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In this blog, there will be a variety of material: thoughts on Bible books, book reviews, historical characters, aspects of Scottish church history and other things.

Thursday, 15 January 2015

Psalm 124 - Song of Deliverence

This psalm was written by David to celebrate a communal deliverance rather than a personal one. Likely it was written after an attack by the Philistines because they were the enemies that Israel faced during David’s reign. Whenever it was written, David composed it because he wanted others to use his words when praising God.

There are several lessons that can be taken from this psalm as we consider the state of God’s cause today. Firstly, we should realise the fierceness of the enemies of God’s people. David gives vivid descriptions of his foes: wild animals, overwhelming storms, raging torrents. These descriptions illustrate what these enemies want – the utter destruction of the church.


Secondly, we should not judge a situation by appearances. It is common for us to hear and to say that the church is weak today, with the impression being given that in the past it was not weak. But the church has always been weak; the difference between the church of the past and the church of today is that God came and delivered his church in the past and he has not yet come and delivered today’s church. As we look at the current situation, we are to view it in the light of God’s character, particularly his promises to bless sinners, and of his power.


Thirdly, the psalm shows that deliverance from God may not come until we are at our wit’s end. The Israelites were facing imminent destruction; they had no way of escape. Sometimes I wonder if the church in Britain has yet reached that place. There is little evidence of desperation among Christians, a desperation that would cause them to wrestle with God to come and give prosperity to his church. It is a healthy spiritual sign when believers are at their wit’s end because then they will be forced to their knees.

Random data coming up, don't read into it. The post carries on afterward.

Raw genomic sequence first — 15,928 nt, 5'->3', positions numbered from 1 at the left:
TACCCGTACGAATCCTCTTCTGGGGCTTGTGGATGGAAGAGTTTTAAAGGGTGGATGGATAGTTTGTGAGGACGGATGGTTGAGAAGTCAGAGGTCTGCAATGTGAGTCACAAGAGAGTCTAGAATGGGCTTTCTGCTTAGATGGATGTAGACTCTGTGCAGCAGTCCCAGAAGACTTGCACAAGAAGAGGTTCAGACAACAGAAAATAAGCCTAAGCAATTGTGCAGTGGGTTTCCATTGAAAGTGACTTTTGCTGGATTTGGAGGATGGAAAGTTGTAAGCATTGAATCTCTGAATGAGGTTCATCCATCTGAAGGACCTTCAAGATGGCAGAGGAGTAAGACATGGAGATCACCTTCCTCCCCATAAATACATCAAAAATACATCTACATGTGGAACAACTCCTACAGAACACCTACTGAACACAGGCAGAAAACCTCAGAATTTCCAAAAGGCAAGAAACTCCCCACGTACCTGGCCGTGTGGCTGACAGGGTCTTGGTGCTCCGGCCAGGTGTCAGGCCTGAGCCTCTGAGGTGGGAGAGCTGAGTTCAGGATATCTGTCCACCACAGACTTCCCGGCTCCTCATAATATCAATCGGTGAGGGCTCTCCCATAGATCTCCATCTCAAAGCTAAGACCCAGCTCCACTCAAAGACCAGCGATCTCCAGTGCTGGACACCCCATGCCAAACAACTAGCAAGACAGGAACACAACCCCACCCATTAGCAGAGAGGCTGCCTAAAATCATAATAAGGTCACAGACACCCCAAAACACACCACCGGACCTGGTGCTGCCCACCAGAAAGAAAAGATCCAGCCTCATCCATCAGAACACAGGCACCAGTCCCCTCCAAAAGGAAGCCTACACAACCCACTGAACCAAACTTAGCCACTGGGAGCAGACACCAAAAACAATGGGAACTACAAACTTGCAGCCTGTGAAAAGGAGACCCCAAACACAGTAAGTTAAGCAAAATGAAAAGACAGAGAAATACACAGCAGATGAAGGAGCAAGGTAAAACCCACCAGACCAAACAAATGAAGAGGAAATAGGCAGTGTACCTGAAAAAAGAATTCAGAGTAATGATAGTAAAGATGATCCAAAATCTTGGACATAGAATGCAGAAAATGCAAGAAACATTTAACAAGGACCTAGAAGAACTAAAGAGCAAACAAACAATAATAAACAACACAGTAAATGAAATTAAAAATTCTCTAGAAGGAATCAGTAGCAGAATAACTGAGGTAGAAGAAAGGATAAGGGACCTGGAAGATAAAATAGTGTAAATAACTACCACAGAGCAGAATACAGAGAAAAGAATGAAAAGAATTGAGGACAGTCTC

Fourthly, the psalm tells us that during the onslaught we have to remain at our posts and not run away. David and his men lined up for the battle even although the enemy looked more powerful than they. The same is required of us.


Fifthly, when deliverance comes, God should get all the glory. In the psalm, he is praised for setting the people free.


Sixthly, when God delivers, he often delivers completely. This is depicted in the illustration of the bird escaping from a trap. Their release was one that both showed their weakness and the Lord’s power.

What is our hope as we face our opponents? The answer is God. Our response is not to be pessimism or panic. We are to retain full confidence in the gospel as the power of God to change the lives of sinners and we are to expect to see them converted through our prayers and witness. And we are to be optimistic that the God, who delivered his church in the past from the attack of powerful enemies, will yet deliver it on a grand scale. In the meantime, we should take up Isaiah’s challenge: ‘You who put the LORD in remembrance, take no rest, and give him no rest until he establishes Jerusalem and makes it a praise in the earth’ (Isa. 62:6-7).

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